I am fiercely proud of my three children, but in particular, Róisín. Every day for her is a fight, a fight to achieve, to fit in, to belong, to find her space in the world, and she faces each day with a smile. More and more, the world is moving towards seeing people with Down syndrome in terms of their abilities rather than their disabilities. The more this continues, the less people like Róisín will have to fight to fit in, their space will just be there.
Now, when I hear of a family who has had a new baby with Down syndrome, I feel a little sad that they have to go through the anxiety, sorrow, and grief of those first few months. But I know they will come through the other side with a new understanding of joy, achievement, and a new, deeper feeling of happiness, a new understanding of what happiness looks like. They will come through the other side surrounded by the support of a new community that until now, was unknown to them. They will come through the other side. They will come through.
Each human being, however small or weak, has something to bring to humanity. As we start to really get to know others, as we begin to listen to each other’s stories, things begin to change. We begin the movement from exclusion to inclusion, from fear to trust, from closedness to openness, from judgment and prejudice to forgiveness and understanding. It is a movement of the heart. – Jean Vanier, Founder of L’Arche Community
My name is Anna Guzmán and this is my story
In the second month of pregnancy, I felt ill and had a fever. I went to the healthcare center and after some tests, the doctor explained that while I would be fine, there was a good chance that my son would be born with a deformity in his neck.
The doctor recommended further testing, but I did not want to go through more tests. When I discovered that my baby could be born with special needs, I was quiet. I did not say anything to the doctor, but I was heartbroken.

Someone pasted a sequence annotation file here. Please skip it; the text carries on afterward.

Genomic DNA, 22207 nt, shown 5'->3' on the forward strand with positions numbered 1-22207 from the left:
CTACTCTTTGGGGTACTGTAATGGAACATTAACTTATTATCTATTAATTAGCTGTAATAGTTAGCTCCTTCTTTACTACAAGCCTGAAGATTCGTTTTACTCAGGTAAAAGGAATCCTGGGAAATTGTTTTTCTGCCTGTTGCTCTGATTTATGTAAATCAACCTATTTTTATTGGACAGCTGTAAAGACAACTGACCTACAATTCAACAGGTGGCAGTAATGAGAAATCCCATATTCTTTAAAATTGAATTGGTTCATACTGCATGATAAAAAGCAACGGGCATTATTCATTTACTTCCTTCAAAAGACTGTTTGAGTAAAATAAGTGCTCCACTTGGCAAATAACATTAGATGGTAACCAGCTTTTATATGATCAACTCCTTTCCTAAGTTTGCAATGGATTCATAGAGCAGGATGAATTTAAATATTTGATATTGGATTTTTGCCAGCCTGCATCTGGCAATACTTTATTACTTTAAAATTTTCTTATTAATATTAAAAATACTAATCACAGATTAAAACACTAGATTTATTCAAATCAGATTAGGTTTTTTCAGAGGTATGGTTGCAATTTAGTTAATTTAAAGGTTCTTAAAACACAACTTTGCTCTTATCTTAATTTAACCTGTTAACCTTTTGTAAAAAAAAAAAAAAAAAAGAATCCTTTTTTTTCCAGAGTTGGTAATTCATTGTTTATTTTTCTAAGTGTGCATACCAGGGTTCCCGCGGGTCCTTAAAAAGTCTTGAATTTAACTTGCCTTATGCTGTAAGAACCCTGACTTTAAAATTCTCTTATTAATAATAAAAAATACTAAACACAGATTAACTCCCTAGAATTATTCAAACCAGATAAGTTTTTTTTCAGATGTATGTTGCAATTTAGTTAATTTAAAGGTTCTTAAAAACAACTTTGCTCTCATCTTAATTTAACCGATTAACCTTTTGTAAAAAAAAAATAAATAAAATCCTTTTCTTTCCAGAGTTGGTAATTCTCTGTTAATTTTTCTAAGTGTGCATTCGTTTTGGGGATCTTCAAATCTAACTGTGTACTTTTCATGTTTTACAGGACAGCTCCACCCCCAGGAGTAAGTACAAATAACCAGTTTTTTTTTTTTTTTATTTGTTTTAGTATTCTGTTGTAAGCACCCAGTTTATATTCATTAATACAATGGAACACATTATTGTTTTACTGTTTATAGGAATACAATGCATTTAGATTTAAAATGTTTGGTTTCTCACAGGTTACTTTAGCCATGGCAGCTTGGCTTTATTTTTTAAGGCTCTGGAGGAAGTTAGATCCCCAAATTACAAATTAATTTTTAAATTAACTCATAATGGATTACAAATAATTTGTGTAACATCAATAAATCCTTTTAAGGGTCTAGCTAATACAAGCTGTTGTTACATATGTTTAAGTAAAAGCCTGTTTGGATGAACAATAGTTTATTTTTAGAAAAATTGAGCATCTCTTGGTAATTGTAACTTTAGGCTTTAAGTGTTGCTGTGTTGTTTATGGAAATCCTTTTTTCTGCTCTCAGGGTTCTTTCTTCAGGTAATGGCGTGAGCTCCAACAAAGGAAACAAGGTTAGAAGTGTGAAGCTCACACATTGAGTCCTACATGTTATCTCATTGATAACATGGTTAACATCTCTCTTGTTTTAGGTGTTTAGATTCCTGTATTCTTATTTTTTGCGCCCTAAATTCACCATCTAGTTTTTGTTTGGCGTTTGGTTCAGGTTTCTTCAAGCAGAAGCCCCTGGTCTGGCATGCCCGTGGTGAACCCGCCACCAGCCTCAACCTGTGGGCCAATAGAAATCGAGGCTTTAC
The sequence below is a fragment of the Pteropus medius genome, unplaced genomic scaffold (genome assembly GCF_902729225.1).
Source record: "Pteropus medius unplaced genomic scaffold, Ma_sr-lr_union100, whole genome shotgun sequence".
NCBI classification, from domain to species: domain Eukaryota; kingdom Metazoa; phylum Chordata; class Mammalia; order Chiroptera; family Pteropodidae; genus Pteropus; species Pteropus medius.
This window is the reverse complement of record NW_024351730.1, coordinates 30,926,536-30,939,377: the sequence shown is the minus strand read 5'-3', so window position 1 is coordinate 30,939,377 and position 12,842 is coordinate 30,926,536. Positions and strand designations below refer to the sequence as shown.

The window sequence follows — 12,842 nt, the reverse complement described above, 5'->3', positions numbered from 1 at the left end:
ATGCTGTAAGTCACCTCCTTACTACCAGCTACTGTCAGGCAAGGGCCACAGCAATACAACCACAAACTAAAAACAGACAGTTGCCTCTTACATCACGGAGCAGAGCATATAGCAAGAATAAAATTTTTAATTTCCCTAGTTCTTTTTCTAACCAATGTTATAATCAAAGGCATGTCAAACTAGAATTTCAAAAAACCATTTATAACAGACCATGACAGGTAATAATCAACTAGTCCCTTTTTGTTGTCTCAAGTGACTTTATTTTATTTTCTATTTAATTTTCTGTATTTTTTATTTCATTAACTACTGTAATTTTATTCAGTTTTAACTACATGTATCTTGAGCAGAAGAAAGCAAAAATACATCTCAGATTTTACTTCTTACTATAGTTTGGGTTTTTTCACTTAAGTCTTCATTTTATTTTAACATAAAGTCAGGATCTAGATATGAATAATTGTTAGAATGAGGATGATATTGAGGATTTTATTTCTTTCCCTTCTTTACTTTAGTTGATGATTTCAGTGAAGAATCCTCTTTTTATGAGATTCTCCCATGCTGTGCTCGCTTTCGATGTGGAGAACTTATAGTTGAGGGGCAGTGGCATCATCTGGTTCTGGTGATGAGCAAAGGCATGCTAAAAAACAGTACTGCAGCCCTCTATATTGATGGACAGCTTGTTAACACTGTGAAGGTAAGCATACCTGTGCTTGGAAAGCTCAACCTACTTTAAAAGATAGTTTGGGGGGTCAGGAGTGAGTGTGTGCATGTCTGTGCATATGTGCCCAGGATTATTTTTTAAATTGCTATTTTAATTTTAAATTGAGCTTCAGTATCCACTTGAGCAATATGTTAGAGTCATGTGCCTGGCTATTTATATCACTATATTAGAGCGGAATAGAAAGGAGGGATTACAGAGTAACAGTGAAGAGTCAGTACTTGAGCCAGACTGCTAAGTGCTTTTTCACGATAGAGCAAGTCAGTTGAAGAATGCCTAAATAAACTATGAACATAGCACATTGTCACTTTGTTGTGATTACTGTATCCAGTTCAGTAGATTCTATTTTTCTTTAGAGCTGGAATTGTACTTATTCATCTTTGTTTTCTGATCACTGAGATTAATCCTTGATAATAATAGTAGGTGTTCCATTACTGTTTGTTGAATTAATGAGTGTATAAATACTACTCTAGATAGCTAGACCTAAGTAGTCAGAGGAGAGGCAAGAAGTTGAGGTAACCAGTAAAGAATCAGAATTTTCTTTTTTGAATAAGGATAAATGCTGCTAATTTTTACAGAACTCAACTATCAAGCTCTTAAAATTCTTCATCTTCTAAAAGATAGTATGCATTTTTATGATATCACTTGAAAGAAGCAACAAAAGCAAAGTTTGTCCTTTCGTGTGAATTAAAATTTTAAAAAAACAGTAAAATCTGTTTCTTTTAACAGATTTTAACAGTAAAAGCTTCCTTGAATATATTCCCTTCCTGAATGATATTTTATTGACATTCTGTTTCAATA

The truth is, no one expects to have a sick baby, a special baby. We all want a healthy baby. I talked to my husband and shared the doctor’s news. My husband used words that hurt me. He believed that it was my fault that my baby was sick. I was devastated and afraid. I didn’t know what to expect. I felt completely lost.
Then I spoke with a good friend and she said, “You know that men can say many things, but God has the last word. You cannot spend your pregnancy crying. Leave it in God’s hands.”
I remember that after crying for several days, I finally said to myself, “Enough!” I prayed to God saying, “Please help me to love my baby, God. Help me to take care of him, and to have patience.” I kept thinking, “Give me hope that my baby will be able to live a normal life. If my son is born special, it will be because God wants him that way.”
On December 30th, 2012, Juan Elias, my third child, was born with Down syndrome. When the nurse put my baby on my chest she said, “Open your eyes, Mom. You have a special boy here.” That’s a moment I will never forget. I gave thanks to God because everything had gone well and, with tears in my eyes, I asked him to help me find the strength to love my child. “Don’t let me love my children differently, God. Let me love them all the same,” I pleaded.